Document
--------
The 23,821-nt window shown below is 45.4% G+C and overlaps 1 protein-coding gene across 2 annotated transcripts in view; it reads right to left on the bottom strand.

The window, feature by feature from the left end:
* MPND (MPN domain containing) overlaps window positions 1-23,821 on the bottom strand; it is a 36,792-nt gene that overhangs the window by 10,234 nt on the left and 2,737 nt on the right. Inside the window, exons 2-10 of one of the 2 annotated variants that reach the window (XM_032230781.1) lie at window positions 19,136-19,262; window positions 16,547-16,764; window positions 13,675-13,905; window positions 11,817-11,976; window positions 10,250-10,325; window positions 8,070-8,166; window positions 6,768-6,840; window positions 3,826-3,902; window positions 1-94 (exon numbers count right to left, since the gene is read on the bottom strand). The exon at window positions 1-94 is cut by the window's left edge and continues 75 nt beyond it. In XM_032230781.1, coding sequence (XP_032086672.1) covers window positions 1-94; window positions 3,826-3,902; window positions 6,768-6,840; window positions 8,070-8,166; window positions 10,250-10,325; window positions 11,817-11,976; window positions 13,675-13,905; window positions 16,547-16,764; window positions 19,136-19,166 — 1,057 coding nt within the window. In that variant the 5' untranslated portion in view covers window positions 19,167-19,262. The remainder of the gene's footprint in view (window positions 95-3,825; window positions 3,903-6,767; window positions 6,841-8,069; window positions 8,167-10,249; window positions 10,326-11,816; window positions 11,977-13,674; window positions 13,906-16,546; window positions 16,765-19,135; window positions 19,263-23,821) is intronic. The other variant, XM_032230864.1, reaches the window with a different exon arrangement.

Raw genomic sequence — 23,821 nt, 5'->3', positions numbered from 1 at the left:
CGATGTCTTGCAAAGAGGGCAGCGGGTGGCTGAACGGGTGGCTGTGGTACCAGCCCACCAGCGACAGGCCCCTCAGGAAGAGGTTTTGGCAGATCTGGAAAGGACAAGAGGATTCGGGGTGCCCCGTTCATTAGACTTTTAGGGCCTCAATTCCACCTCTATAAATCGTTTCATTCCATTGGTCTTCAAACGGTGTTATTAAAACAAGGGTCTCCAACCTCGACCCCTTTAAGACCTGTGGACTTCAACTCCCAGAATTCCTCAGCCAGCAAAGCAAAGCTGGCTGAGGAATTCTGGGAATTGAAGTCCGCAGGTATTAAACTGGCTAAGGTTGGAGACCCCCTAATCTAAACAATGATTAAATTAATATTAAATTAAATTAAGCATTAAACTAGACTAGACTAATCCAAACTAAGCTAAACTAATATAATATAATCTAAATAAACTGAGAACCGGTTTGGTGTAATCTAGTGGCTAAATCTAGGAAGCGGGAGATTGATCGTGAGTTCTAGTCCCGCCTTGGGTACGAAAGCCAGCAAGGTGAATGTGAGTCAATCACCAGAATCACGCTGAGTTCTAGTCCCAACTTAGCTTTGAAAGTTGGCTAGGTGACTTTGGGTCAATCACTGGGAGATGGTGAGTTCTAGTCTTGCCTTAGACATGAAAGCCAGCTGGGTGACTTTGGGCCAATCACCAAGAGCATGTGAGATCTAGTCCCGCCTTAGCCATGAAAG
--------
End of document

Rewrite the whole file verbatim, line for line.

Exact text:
The 23,821-nt window shown below is 45.4% G+C and overlaps 1 protein-coding gene across 2 annotated transcripts in view; it reads right to left on the bottom strand.

The window, feature by feature from the left end:
* MPND (MPN domain containing) overlaps window positions 1-23,821 on the bottom strand; it is a 36,792-nt gene that overhangs the window by 10,234 nt on the left and 2,737 nt on the right. Inside the window, exons 2-10 of one of the 2 annotated variants that reach the window (XM_032230781.1) lie at window positions 19,136-19,262; window positions 16,547-16,764; window positions 13,675-13,905; window positions 11,817-11,976; window positions 10,250-10,325; window positions 8,070-8,166; window positions 6,768-6,840; window positions 3,826-3,902; window positions 1-94 (exon numbers count right to left, since the gene is read on the bottom strand). The exon at window positions 1-94 is cut by the window's left edge and continues 75 nt beyond it. In XM_032230781.1, coding sequence (XP_032086672.1) covers window positions 1-94; window positions 3,826-3,902; window positions 6,768-6,840; window positions 8,070-8,166; window positions 10,250-10,325; window positions 11,817-11,976; window positions 13,675-13,905; window positions 16,547-16,764; window positions 19,136-19,166 — 1,057 coding nt within the window. In that variant the 5' untranslated portion in view covers window positions 19,167-19,262. The remainder of the gene's footprint in view (window positions 95-3,825; window positions 3,903-6,767; window positions 6,841-8,069; window positions 8,167-10,249; window positions 10,326-11,816; window positions 11,977-13,674; window positions 13,906-16,546; window positions 16,765-19,135; window positions 19,263-23,821) is intronic. The other variant, XM_032230864.1, reaches the window with a different exon arrangement.

Raw genomic sequence — 23,821 nt, 5'->3', positions numbered from 1 at the left:
CGATGTCTTGCAAAGAGGGCAGCGGGTGGCTGAACGGGTGGCTGTGGTACCAGCCCACCAGCGACAGGCCCCTCAGGAAGAGGTTTTGGCAGATCTGGAAAGGACAAGAGGATTCGGGGTGCCCCGTTCATTAGACTTTTAGGGCCTCAATTCCACCTCTATAAATCGTTTCATTCCATTGGTCTTCAAACGGTGTTATTAAAACAAGGGTCTCCAACCTCGACCCCTTTAAGACCTGTGGACTTCAACTCCCAGAATTCCTCAGCCAGCAAAGCAAAGCTGGCTGAGGAATTCTGGGAATTGAAGTCCGCAGGTATTAAACTGGCTAAGGTTGGAGACCCCCTAATCTAAACAATGATTAAATTAATATTAAATTAAATTAAGCATTAAACTAGACTAGACTAATCCAAACTAAGCTAAACTAATATAATATAATCTAAATAAACTGAGAACCGGTTTGGTGTAATCTAGTGGCTAAATCTAGGAAGCGGGAGATTGATCGTGAGTTCTAGTCCCGCCTTGGGTACGAAAGCCAGCAAGGTGAATGTGAGTCAATCACCAGAATCACGCTGAGTTCTAGTCCCAACTTAGCTTTGAAAGTTGGCTAGGTGACTTTGGGTCAATCACTGGGAGATGGTGAGTTCTAGTCTTGCCTTAGACATGAAAGCCAGCTGGGTGACTTTGGGCCAATCACCAAGAGCATGTGAGATCTAGTCCCGCCTTAGCCATGAAAG